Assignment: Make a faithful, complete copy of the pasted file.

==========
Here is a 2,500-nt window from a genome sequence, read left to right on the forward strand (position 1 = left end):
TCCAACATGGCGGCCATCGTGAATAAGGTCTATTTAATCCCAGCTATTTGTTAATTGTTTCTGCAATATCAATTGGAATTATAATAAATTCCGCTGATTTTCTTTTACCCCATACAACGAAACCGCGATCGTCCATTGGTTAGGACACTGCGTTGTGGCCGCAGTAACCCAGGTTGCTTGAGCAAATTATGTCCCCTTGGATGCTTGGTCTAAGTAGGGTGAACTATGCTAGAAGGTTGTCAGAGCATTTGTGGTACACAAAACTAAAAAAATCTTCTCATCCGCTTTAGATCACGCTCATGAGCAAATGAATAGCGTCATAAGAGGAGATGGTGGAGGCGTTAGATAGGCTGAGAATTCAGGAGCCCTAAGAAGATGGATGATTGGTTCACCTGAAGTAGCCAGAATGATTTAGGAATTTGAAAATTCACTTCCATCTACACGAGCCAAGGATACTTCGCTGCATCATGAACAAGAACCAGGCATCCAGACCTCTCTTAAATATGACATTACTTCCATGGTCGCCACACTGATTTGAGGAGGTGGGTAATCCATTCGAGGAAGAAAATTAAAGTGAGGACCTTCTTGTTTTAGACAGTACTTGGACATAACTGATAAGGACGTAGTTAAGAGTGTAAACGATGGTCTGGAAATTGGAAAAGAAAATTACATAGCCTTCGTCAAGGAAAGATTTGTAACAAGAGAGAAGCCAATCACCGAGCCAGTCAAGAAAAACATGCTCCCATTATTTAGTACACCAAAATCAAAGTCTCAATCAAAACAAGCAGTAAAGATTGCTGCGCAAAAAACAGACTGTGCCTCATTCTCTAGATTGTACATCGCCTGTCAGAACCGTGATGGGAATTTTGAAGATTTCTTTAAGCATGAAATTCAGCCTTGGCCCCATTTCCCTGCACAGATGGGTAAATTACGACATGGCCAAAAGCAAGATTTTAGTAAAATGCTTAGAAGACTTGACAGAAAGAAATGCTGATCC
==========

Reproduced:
Here is a 2,500-nt window from a genome sequence, read left to right on the forward strand (position 1 = left end):
TCCAACATGGCGGCCATCGTGAATAAGGTCTATTTAATCCCAGCTATTTGTTAATTGTTTCTGCAATATCAATTGGAATTATAATAAATTCCGCTGATTTTCTTTTACCCCATACAACGAAACCGCGATCGTCCATTGGTTAGGACACTGCGTTGTGGCCGCAGTAACCCAGGTTGCTTGAGCAAATTATGTCCCCTTGGATGCTTGGTCTAAGTAGGGTGAACTATGCTAGAAGGTTGTCAGAGCATTTGTGGTACACAAAACTAAAAAAATCTTCTCATCCGCTTTAGATCACGCTCATGAGCAAATGAATAGCGTCATAAGAGGAGATGGTGGAGGCGTTAGATAGGCTGAGAATTCAGGAGCCCTAAGAAGATGGATGATTGGTTCACCTGAAGTAGCCAGAATGATTTAGGAATTTGAAAATTCACTTCCATCTACACGAGCCAAGGATACTTCGCTGCATCATGAACAAGAACCAGGCATCCAGACCTCTCTTAAATATGACATTACTTCCATGGTCGCCACACTGATTTGAGGAGGTGGGTAATCCATTCGAGGAAGAAAATTAAAGTGAGGACCTTCTTGTTTTAGACAGTACTTGGACATAACTGATAAGGACGTAGTTAAGAGTGTAAACGATGGTCTGGAAATTGGAAAAGAAAATTACATAGCCTTCGTCAAGGAAAGATTTGTAACAAGAGAGAAGCCAATCACCGAGCCAGTCAAGAAAAACATGCTCCCATTATTTAGTACACCAAAATCAAAGTCTCAATCAAAACAAGCAGTAAAGATTGCTGCGCAAAAAACAGACTGTGCCTCATTCTCTAGATTGTACATCGCCTGTCAGAACCGTGATGGGAATTTTGAAGATTTCTTTAAGCATGAAATTCAGCCTTGGCCCCATTTCCCTGCACAGATGGGTAAATTACGACATGGCCAAAAGCAAGATTTTAGTAAAATGCTTAGAAGACTTGACAGAAAGAAATGCTGATCC